With Maine worker shortages looming, universities seek ways to pump out more grads

Maine’s universities are trying to figure out how to pump out more graduates — nurses, engineers, computer scientists and more — that the state will need desperately in coming years.

Maine is predicting a dramatic shortage of skilled workers in the next decade, including a projected shortfall of 3,200 nurses by 2025, according to a recent study.

During a two-day meeting in Farmington, the University of Maine System Board of Trustees grappled with the question of how the state’s universities could best help fill looming vacancies and bring people back into the working world.

“We are the critical cog in this wheel, but we can’t do it alone,” University of Maine System Chancellor James Page told trustees Monday. “I don’t see a path forward for meeting these needs that does not involve public education in an integral way.”

The state’s universities would have to collaborate closely with community colleges, hospitals, lawmakers, nongovernmental organizations, employers and others to target these employment gaps and bring more people into Maine’s workforce.

Economic growth goes hand-in-hand with growth in the job market, according to John Dorrer, a consultant and former acting commissioner for the Center for Workforce Research and Information.

In the wake of the 2008 recession, about 30,000 Mainers were dropped from the workforce, largely in manufacturing, construction and retail fields. While those numbers have shown signs of recovery, and economic conditions have made a turn for the better, many of the high-wage, high-skill jobs have been exported to other states. Dorrer said those jobs likely aren’t coming back, and faced with Maine’s demographics challenges — deaths outpacing births, and out migration across much of the state — sustained growth will be an uphill climb.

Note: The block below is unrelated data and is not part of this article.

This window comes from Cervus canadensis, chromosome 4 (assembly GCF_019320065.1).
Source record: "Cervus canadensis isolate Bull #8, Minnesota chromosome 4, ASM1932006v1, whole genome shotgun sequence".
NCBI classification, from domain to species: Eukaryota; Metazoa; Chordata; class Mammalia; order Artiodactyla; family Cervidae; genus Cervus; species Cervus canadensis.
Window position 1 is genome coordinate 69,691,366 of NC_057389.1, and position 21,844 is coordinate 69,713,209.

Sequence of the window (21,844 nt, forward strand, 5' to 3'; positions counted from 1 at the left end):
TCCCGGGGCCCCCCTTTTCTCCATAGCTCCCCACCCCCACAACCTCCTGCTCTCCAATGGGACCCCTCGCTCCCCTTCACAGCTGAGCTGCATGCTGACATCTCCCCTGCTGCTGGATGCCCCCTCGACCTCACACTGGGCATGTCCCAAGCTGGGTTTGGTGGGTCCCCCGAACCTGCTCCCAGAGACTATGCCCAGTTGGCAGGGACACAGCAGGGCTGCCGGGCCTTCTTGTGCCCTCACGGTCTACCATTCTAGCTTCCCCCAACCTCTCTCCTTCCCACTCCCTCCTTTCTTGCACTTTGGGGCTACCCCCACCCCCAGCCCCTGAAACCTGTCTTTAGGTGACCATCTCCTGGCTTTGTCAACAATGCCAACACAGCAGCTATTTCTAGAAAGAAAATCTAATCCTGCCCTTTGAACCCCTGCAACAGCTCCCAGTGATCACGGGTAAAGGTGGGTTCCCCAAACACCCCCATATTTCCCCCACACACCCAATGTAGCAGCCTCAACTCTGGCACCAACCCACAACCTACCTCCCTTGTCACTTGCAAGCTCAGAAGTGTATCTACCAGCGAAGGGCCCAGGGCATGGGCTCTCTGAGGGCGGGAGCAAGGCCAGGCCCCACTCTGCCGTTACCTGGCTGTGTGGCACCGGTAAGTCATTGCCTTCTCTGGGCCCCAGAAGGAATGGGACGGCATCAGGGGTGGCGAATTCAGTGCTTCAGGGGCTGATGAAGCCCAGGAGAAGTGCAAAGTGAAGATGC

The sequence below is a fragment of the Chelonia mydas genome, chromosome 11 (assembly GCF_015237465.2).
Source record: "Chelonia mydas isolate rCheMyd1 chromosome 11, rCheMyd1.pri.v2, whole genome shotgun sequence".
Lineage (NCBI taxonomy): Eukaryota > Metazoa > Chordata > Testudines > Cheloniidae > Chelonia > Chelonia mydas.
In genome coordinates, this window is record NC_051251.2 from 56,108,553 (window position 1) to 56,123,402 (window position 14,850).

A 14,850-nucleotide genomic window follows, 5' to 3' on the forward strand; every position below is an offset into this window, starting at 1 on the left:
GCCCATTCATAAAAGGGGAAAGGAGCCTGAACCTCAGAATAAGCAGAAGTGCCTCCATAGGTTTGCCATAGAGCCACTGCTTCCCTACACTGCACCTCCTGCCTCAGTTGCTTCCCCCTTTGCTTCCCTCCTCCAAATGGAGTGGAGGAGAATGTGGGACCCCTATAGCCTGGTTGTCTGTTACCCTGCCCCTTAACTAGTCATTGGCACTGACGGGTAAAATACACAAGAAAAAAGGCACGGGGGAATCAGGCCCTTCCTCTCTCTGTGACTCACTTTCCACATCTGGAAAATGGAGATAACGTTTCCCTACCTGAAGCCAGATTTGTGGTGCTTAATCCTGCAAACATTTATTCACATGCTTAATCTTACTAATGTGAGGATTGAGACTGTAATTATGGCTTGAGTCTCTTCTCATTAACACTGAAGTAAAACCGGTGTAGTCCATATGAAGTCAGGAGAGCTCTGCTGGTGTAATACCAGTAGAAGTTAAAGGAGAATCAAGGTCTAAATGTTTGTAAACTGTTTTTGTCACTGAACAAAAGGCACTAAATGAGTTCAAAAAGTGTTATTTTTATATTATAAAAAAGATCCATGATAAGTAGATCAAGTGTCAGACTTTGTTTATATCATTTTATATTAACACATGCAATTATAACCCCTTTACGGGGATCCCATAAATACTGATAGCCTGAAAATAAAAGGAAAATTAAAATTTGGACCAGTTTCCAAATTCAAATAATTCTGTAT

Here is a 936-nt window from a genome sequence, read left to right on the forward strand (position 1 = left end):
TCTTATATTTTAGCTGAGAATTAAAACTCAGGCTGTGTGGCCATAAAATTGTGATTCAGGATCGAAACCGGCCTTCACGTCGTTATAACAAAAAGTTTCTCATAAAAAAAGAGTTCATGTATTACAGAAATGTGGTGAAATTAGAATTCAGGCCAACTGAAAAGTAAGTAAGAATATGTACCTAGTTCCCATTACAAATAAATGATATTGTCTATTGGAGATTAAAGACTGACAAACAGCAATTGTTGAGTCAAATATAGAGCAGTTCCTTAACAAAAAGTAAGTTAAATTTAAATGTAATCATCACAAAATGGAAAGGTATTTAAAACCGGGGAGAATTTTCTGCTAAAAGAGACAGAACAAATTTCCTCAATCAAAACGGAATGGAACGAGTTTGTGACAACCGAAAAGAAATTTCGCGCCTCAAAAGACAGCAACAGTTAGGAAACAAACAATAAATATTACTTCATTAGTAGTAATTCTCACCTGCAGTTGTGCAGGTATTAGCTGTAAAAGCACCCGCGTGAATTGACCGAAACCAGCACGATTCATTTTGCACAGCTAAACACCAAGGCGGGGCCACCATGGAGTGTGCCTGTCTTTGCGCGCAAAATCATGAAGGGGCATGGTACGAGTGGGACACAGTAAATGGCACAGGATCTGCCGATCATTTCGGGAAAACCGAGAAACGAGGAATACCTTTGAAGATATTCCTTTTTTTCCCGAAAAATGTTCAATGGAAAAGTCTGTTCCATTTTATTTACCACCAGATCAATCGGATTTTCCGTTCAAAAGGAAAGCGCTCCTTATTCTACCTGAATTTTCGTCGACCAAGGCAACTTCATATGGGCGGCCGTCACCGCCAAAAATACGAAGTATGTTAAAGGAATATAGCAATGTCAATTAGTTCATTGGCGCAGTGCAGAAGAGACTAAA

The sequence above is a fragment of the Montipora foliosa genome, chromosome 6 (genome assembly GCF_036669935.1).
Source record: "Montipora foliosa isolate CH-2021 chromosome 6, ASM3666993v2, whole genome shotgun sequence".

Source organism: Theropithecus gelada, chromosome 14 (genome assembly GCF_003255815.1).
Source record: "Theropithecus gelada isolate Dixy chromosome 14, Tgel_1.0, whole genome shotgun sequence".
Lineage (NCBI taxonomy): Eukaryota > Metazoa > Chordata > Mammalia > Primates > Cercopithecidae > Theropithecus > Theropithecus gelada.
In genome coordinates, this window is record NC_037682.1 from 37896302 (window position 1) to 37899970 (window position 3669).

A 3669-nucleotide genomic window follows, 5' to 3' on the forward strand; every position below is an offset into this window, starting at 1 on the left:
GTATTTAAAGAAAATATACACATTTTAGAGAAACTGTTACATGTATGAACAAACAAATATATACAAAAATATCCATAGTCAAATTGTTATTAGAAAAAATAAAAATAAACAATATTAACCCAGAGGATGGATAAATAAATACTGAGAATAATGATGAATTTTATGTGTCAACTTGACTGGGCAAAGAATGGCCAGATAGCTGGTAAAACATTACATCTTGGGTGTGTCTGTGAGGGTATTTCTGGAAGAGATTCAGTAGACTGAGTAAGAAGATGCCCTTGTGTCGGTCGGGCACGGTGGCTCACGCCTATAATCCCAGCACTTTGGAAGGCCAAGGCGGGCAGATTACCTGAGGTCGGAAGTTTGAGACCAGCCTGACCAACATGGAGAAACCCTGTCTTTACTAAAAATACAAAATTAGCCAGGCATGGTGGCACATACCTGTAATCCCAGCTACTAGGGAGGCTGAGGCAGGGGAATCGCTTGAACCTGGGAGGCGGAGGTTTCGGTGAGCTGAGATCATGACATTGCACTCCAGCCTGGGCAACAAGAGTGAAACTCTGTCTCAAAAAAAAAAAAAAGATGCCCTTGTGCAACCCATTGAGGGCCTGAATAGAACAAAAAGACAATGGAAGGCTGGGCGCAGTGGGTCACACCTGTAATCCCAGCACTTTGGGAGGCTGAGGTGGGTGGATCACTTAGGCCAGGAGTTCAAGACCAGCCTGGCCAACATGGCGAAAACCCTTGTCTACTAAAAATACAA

If jobs continue to edge out of Maine and labor force growth doesn’t pick up, “we will, at some point, see Maine’s [Gross Domestic Product] growth reverse itself,” Dorrer told the trustees.

“Many of those people who were thrown out of that economy [after 2008] haven’t come back in,” Dorrer said, adding that the state’s universities and community colleges will need to play an crucial role in bringing some of those former workers back into the loop.

But sending people out the door with degrees won’t be enough, Dorrer cautioned.

The Fiddlehead Focus / St. John Valley Times is pleased to feature content from our sister company, Bangor Daily News. To read the rest of “With Maine worker shortages looming, universities seek ways to pump out more grads,” an article by contributing Bangor Daily News staff writer Nick McCrea, please follow this link to the BDN online.

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